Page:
Colorado Amendment X, Redefining Industrial Hemp, Has Passed

November 7, 2018
Photo: Harvesting Hemp In Springfield, Colorado
Harvesting hemp in Springfield, Colorado.

Photo: Harvesting Hemp In Springfield, ColoradoVoters passed Amendment X, which calls for removing the definition of “industrial hemp” from the Colorado Constitution and allowing the state to use the definition found in either federal law or state statute. The measure needed 55 percent of votes to pass.

Colorado Election Results

 

Industrial hemp is an agricultural commodity that belongs to the cannabis family and has a multitude of applications for building material, clothing, food, oil, rope and, potentially, medicine. It's not a plant grown for the purposes of getting high through smoking or edibles. 

When Coloradans passed Amendment 64 in 2012 to legalize recreational marijuana, the definition of industrial hemp was also added to the state's constitution. This required state legislature to create laws on how hemp is cultivated, processed and sold. It also spurred the creation of the Industrial Hemp Regulatory Program in the Colorado Department of Agriculture.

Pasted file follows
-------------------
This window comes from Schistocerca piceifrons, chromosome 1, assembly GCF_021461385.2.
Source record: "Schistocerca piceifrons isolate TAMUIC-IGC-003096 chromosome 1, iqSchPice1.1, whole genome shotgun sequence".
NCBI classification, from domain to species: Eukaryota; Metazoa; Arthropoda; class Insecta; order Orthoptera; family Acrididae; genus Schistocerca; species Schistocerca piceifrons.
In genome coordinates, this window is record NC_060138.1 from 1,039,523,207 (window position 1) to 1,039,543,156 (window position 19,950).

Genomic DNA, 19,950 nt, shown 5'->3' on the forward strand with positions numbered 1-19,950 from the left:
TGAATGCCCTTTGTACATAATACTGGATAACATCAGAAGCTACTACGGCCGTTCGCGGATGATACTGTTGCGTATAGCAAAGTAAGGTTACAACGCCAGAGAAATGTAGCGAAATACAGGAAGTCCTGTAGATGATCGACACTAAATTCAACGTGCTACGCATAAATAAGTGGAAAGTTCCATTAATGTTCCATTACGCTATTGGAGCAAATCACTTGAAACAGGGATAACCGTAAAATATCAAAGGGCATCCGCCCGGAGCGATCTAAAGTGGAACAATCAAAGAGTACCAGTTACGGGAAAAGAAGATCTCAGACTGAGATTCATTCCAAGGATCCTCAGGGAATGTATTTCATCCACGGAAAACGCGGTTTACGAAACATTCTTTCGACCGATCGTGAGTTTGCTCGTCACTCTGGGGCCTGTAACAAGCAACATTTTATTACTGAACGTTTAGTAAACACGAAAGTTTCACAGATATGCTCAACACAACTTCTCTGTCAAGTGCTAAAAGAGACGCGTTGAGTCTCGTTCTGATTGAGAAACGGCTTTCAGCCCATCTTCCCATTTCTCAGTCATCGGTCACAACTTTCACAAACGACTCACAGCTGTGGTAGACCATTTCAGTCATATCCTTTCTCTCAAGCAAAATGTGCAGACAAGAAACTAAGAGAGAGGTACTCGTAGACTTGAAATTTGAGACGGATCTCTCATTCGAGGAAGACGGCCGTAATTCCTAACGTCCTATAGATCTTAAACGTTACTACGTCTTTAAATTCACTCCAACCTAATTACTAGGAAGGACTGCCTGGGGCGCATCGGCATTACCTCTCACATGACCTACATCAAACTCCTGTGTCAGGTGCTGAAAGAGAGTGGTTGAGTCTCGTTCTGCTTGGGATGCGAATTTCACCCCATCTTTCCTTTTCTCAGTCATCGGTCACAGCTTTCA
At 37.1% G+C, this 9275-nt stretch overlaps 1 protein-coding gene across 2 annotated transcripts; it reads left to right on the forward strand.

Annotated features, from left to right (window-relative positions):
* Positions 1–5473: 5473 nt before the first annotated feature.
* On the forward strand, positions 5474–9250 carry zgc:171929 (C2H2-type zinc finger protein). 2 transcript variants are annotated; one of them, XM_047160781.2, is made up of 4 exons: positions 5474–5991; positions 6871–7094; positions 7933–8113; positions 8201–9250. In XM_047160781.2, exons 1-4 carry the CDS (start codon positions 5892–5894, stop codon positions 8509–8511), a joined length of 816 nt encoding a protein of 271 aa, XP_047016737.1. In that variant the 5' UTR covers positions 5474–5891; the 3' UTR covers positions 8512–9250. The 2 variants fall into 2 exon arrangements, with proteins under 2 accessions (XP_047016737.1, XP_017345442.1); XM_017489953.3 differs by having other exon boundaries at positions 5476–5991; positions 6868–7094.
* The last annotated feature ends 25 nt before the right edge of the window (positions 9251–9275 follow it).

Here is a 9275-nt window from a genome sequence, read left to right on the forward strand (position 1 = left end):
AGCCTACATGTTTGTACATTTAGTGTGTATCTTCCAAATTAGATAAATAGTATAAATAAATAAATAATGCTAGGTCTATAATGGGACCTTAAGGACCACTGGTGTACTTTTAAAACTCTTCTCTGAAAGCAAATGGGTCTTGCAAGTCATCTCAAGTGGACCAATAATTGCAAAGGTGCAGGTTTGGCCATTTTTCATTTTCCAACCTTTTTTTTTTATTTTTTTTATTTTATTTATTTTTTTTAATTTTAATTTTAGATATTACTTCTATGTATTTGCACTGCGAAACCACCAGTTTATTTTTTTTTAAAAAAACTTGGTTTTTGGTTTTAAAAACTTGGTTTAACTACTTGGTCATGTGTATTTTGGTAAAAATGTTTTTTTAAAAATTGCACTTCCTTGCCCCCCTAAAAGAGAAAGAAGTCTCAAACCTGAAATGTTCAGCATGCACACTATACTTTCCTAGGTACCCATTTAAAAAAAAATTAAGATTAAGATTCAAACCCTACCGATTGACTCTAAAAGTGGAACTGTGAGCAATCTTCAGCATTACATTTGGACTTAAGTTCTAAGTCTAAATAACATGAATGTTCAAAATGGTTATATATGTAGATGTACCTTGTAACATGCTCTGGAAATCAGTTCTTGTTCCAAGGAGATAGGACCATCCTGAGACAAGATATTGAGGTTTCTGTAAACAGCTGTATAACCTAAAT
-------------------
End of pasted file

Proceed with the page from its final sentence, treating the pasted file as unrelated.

Colorado and federal government definitions of industrial hemp closely mirror each other. 

Proponents argued that Colorado's hemp farmers could be at a competitive disadvantage compared to other hemp-growing states if federal definitions change because they might  have to wait as much as three years to adjust their grows to federal regulations.

Opponents said the current definition of industrial hemp in the state constitution protects Colorado's hemp farmers who have relied on the constitutional definition to establish their businesses. Removing the definition may cause uncertainty among industrial hemp growers, they said.

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